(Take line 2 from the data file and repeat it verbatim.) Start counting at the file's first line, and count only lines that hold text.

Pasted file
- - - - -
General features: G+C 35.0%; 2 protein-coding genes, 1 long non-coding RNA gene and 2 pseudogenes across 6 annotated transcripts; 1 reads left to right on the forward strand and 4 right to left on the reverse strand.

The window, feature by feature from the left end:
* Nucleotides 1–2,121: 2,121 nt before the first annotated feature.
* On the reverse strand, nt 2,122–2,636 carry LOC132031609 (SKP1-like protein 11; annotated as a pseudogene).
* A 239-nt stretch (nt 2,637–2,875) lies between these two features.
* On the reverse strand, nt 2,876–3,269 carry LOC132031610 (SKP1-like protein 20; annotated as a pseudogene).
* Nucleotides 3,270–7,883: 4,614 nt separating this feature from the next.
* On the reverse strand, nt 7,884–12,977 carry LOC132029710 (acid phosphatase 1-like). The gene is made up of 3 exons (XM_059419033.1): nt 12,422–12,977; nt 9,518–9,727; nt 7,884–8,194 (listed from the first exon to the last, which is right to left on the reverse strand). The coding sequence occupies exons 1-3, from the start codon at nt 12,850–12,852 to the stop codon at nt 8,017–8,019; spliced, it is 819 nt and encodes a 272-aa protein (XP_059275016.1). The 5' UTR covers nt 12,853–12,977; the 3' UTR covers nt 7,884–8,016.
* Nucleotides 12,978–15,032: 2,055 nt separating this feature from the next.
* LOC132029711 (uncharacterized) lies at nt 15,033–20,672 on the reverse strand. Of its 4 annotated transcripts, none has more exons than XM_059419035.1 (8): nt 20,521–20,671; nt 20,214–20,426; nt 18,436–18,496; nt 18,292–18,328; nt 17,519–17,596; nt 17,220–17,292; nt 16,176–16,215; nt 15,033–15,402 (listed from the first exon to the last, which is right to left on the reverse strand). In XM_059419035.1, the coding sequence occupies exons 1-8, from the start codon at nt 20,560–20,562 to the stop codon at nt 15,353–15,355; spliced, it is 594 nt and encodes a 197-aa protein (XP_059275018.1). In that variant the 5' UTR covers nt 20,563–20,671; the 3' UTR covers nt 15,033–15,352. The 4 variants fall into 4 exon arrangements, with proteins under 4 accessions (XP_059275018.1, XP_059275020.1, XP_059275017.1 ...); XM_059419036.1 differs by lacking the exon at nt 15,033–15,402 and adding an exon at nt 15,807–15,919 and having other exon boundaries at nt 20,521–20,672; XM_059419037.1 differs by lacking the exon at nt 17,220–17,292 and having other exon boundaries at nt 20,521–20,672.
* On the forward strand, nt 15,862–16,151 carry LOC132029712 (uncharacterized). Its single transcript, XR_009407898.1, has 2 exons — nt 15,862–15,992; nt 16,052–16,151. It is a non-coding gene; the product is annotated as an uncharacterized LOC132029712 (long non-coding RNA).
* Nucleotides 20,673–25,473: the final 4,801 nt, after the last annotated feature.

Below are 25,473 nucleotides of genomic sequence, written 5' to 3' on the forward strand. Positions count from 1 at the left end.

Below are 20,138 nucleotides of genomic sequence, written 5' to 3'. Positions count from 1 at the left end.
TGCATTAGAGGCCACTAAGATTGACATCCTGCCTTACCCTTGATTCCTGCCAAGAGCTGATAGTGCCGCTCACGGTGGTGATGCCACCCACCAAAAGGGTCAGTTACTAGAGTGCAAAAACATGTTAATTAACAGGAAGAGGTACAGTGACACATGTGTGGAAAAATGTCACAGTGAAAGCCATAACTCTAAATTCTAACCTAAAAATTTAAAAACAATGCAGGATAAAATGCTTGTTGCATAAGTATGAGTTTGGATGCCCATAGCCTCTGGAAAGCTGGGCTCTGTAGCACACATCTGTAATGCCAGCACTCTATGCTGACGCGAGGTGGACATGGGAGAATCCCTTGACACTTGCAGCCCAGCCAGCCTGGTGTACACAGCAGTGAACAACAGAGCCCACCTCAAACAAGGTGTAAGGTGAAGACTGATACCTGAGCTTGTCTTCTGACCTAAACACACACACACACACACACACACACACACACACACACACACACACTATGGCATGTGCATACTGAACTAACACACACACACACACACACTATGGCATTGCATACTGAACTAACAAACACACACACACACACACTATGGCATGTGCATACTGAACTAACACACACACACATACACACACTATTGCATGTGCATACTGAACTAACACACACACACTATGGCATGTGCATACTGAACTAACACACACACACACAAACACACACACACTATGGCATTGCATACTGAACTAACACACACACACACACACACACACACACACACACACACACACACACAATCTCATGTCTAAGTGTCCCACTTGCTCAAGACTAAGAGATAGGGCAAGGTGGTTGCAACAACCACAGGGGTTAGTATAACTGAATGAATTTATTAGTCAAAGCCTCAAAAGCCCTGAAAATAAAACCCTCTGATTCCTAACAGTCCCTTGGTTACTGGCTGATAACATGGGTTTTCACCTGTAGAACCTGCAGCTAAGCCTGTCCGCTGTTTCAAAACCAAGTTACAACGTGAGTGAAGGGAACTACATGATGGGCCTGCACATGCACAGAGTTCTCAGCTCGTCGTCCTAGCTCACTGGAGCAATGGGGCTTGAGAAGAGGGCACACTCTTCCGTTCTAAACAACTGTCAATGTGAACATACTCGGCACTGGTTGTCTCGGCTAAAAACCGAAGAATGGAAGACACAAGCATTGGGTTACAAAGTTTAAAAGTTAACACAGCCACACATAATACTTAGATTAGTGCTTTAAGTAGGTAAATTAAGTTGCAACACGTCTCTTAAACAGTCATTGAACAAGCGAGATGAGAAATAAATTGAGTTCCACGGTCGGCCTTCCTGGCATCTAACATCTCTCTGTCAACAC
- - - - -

The window, feature by feature from the left end: